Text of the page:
Author summary

Cholinesterases—aceytlcholinesterases (AChE)s and butyrylcholinesterases (BChE)s—are multi-functional enzymes that play a pivotal role in the nervous system of parasites by regulating neurotransmission through acetylcholine hydrolysis. Herein, we provide a detailed characterization of schistosome cholinesterases using molecular, enzymatic and gene-silencing approaches and show evidence for these molecules having roles in addition to their neuronal function. Further, we demonstrate the importance of these proteins to parasite development and survival through gene knockdown experiments in laboratory animals, providing evidence for the use of these proteins in the development of novel intervention strategies against schistosomiasis.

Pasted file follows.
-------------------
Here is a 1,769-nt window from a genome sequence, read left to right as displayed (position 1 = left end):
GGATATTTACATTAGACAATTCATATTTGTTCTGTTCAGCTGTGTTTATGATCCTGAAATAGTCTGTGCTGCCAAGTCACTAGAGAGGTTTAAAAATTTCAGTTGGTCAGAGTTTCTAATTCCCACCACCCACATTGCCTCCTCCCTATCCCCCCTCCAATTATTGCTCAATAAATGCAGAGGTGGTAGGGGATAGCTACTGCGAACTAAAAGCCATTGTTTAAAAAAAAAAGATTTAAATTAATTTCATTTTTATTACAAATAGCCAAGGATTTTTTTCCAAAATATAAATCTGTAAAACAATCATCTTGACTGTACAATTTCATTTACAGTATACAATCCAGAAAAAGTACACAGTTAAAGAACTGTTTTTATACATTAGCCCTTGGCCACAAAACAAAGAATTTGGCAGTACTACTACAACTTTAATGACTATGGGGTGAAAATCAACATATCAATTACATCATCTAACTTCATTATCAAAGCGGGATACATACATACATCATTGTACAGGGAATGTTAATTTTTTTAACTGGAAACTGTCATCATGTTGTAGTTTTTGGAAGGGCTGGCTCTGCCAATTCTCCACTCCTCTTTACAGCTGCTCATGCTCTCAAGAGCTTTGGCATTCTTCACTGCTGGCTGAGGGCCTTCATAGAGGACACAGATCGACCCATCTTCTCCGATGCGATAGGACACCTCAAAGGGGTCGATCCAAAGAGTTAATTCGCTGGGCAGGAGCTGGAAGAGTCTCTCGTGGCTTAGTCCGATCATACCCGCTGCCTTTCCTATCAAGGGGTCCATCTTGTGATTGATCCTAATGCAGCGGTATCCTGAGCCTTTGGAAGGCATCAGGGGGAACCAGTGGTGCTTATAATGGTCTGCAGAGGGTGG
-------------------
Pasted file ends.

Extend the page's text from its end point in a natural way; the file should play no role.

The functioning of the nervous system is a tightly regulated process controlled through multiple catalytic and non-catalytic signaling proteins. Among the catalytic molecules, cholinesterases (ChEs) play a pivotal role in regulating the signaling activity of the nervous system. There are two major types of ChEs, acetylcholinesterase (AChE) and pseudocholinesterase, or butyrylcholinesterase (BChE), and they can be distinguished both kinetically and pharmacologically [1]. AChE selectively hydrolyzes the neurotransmitter acetylcholine (ACh) to maintain neurotransmitter homeostasis [2] while the main role of BChE is widely accepted to be the detoxification of organophosphorus esters which are inhibitors of AChE [3]. ChEs are generally believed to be functionally redundant in cholinergic signaling with the main differences between paralogs lying in their spatial and temporal expression as well as non-cholinergic functionality [4, 5].